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In 1991 Billy and Akaisha Kaderli retired at the age of 38. Now, into their 4th decade of this financially independent lifestyle, they invite you to take advantage of their wisdom and experience.



Billy and Akaisha Kaderli

“Are you Catholic or Vegetarian?” he asked me. Unprepared for the question, I knew the “right” answer since we were in central Ecuador. “Catolica” I responded and smiled. That particular combination of options had never been given to me before, but since I had eaten the ham on my Hawaiian pizza the night before, I figured I was closer to Catholic than Vegetarian.

My amigo clutched his chest fully and emotionally with his right hand. “Bueno,” he said with a sigh of relief. I figured I just saved him from his responsibility of converting me. We both felt relieved.



The time to come to La Piscina de La Virgen in Banos, Ecuador is early on a weekend morning to experience the baths. We were told that this was when local Ecuadorian families came and used them, and we could see first hand how the villagers lived. Besides, the water from the underground sources would be cleaner and hotter at this time.

Well, it was Sunday morning and it was early, so we paid the nominal $1 entrance fee, and were greeted warmly by several uniformed folks who were obviously running the place. They were quite happy and proud that we had come to visit this remarkable feat of nature.

Directing us as to how to protect our clothing from getting wet, they told us we needed to shower before entering any of the pools. The one on the far end was the hottest, the one in the middle less hot, and the last one, over there, was a regular pool. All the rules were posted downstairs at the entrance, the second most notable one being that we were not to spit in the pools (!)

Looking around, we saw that the Cascada de Ulba was right behind the hottest pool, dropping from a sheer 1,000 feet. We had climbed to the top yesterday, and had seen the baths from above. Some icy water from the Cascada was directed to the Baths below offering a cold option for rinsing after having been poached in the hotter tubs.



It was still early, but already the place had 100 people; well behaved children, and plenty of adults. We were the only non Ecuadorians there, and we were a curiosity. That is why this man, my new friend in the Baths, was talking with me.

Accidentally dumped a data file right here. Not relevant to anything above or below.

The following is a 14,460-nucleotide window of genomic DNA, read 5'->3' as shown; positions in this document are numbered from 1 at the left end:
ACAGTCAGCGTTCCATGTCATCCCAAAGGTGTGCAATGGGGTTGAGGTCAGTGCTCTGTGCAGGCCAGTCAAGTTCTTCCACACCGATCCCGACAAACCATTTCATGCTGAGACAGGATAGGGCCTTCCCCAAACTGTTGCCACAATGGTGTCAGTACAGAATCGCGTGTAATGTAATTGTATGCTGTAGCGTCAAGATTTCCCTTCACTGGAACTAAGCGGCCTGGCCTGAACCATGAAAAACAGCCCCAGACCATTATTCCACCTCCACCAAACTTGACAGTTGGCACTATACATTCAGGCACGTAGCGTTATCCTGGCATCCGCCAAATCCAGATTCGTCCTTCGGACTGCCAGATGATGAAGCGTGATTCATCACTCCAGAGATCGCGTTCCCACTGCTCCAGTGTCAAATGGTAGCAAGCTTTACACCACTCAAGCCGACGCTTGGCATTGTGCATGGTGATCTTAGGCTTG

“Cuantos ninos tiene?” he asked intently. Oh, jeeze. I thought I had already dodged my bullet for the morning, but of course, here comes the most frequently asked question in all of Latin America. “Two. One girl, and one boy,” I lied. Any of you who have had experience in Spanish speaking countries know that having children is as important to Latin Americans as being saved from the fires of hell.





Over the years Billy and I have experimented with several responses to this question.  Sometimes we tease and say we worked so hard that we had no time to make children. Women smile amusedly and men roar with laughter. Sometimes we're honest and say that we don’t have any, or take a different tack.  This causes so much pain however, as seen in their eyes, and we receive so much pity in response, that we have found it is much more humane to fib.

My new best friend goes into a long explanation of his five children, 4 boys, 1 girl, the second oldest son having died in a tragic accident. One is an engineer, (of which he is very proud) and the daughter married an American and now lives in Tampa, Florida with her baby. This is also a great source of self respect. All the while we are soaking in these natural hot baths overlooking the spectacular Andean scenery.



Meanwhile over at the side of the pool, one of the guards, a Gordita, motions to Billy that he should try the natural cold shower coming out of the mountainside. Everyone turns to look at Billy. It’s the custom, you see. First the hot pool, then the cold rinse, and then back into the pool. Peer pressure is intense, so Billy advances towards the cold showers.  When he gets close to the amiga gordita, he teases and says he wants to shower with her under the cold water. She laughs uproariously, as well as everyone else within earshot.



Under the freezing cold downpour he goes, making a lot of racket and acting like he just can’t take it. It's a really fun show with splashing and making screaming noises. Then it’s my turn. Everyone encourages, and I think, "how am I going to get out of this?"  I pretty much do the same, except I try to escape early. No good. I have to be thoroughly drenched from head to toe in this crystal cold water. After the shock, it really does feel fabulous.





Back and forth we go, cold splash and hot soaking. After an hour or so of simmering with the locals, we look like lobsters. We decide to call it quits for the morning and say goodbye to all our new friends, get dressed, and wave so long. As we descend the stairs to get to the street side, we notice that several buses were unloading people who want to spend the day here at these famous baths. The advice we received was right! Get there early, and have the place to yourselves.  It's worth it.

The baths are open daily, 4:30am - 5pm, and the downstairs baths open from 6-10 pm.  Bring your own towel, as none are provided.

Ecuador Hotel and Travel Information

About the Authors
Billy and Akaisha Kaderli are recognized retirement experts and internationally published authors on topics of finance, medical tourism and world travel. With the wealth of information they share on their award winning website, they have been helping people achieve their own retirement dreams since 1991. They wrote the popular books, The Adventurer’s Guide to Early Retirement and Your Retirement Dream IS Possible available on their website bookstore or on

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